Peyton Stone is an agent with the CIA.
"On the surface he's a world-renowned security expert. But his real occupation is serving as a "nonofficial asset," a contractor working for the CIA when the government needs complete deniability. While advancing American interests globally, Stone discovers that those interests can exact a steep personal price."
Stone had come to the attention of the Agency through his incredible skill as a long-distance sniper demonstrated while serving in the Army. Many people had considered him possibly the best rifle shot in the world back in the day but since he had never taken part in any official competition, he was an 'unknown' talent and that made him very useful to the CIA. "Trained first by the Army and later by the CIA at Camp Peary, also known as 'The Farm' near Williamsburg, Virginia, he excelled in marksmanship, hand-to-hand combat, survival, escape and evasion, and CIA tradecraft."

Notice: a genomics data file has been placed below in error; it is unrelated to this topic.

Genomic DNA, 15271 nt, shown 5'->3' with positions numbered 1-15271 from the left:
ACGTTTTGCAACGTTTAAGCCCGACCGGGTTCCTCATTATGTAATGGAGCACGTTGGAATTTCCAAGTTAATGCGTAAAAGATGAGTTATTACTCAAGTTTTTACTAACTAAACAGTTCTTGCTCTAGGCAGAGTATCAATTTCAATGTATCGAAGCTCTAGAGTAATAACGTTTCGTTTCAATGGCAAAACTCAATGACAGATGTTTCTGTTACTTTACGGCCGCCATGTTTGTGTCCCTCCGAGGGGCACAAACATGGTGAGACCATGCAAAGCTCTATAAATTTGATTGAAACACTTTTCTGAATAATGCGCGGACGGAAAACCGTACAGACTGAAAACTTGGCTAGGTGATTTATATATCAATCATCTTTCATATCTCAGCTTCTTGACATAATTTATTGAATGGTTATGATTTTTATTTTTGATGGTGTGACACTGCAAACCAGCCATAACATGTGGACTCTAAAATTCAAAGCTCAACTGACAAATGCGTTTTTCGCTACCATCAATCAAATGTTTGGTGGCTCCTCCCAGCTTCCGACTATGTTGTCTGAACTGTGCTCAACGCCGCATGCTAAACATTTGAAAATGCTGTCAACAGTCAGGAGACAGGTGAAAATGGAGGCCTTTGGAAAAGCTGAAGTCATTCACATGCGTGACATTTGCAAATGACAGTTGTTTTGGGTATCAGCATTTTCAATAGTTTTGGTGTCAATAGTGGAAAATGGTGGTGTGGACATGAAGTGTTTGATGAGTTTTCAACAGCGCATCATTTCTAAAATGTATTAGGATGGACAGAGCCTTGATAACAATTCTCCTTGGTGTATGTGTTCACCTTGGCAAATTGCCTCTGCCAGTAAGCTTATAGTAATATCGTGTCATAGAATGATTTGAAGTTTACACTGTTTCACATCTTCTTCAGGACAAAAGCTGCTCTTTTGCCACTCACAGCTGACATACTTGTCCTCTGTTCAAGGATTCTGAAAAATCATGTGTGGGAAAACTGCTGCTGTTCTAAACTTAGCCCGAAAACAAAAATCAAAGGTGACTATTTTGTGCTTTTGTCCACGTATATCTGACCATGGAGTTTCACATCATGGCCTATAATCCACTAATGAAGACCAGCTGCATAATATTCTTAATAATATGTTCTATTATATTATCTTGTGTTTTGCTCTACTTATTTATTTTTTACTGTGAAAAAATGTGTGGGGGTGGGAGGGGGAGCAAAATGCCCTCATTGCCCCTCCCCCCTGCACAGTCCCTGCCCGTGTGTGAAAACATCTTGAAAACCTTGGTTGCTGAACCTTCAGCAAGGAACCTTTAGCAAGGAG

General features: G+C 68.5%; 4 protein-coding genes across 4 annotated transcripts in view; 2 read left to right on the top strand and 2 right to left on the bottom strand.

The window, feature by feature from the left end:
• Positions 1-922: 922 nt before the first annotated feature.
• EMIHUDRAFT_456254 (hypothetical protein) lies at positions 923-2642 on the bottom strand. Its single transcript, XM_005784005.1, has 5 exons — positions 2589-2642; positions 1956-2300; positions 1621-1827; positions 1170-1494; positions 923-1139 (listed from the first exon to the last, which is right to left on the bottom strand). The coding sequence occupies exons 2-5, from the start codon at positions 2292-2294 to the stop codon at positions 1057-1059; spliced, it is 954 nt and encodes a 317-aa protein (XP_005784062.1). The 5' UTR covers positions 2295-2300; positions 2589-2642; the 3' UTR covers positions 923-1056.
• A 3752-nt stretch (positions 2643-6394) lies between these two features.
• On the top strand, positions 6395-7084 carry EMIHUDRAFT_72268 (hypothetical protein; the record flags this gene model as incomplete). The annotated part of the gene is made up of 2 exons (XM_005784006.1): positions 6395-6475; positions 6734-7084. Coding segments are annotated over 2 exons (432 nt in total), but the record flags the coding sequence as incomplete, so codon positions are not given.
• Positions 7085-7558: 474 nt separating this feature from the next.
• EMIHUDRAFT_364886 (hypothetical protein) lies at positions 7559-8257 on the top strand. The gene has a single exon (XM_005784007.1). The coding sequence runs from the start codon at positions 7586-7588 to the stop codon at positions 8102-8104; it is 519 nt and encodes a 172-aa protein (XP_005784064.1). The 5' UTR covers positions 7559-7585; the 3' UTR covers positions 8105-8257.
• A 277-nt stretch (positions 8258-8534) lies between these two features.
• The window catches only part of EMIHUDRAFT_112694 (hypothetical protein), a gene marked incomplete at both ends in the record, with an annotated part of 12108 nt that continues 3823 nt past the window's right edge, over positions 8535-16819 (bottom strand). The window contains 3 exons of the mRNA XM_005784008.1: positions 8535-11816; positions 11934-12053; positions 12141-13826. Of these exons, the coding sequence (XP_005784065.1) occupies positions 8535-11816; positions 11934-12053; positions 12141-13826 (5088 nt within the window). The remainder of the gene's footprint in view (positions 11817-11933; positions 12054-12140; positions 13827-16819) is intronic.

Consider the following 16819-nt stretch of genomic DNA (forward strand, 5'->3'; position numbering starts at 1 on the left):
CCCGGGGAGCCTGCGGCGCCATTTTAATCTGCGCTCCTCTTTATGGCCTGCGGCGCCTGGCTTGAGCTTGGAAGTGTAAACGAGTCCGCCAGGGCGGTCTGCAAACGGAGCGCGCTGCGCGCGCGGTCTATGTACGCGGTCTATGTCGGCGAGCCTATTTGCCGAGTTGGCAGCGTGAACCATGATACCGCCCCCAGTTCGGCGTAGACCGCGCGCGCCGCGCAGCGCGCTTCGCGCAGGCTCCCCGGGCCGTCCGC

When Stone went to work with Langley, it was decided that he would not become an official agent but would work under 'non-official cover (NOC)'. "His cover was his day job, that of a legitimate and successful security consultant." Stone & Associates was the name of the company he ran and it had acquired a more than impressive reputation over the twenty-some years it had been around. Now with 50+ employees, the firm played an interesting game vis-a-vis success - it was big enough and well-known enough to give him reason to travel all over the world when his CIA work required but not so big as to force him to stay behind a desk.
When we first meet him, Stone is a half-century old and is just now regaining some of the zest for life he had once had. His wife of many years had been killed and he had fallen into depression and booze for a couple of years but had now worked his way back. Standing 6'3" and a trim 200 lbs now, he knew "he wasn't going to win any triathlons but he felt pretty good for fifty."
Stone has two grown sons both in the Navy, one in SEAL training and the other working on a remote-controlled submarine project.
Interesting comments of note:
"'If only' is not a strategy."
"While Stone had dealt death on many occasions, only once before did he have to deal with it."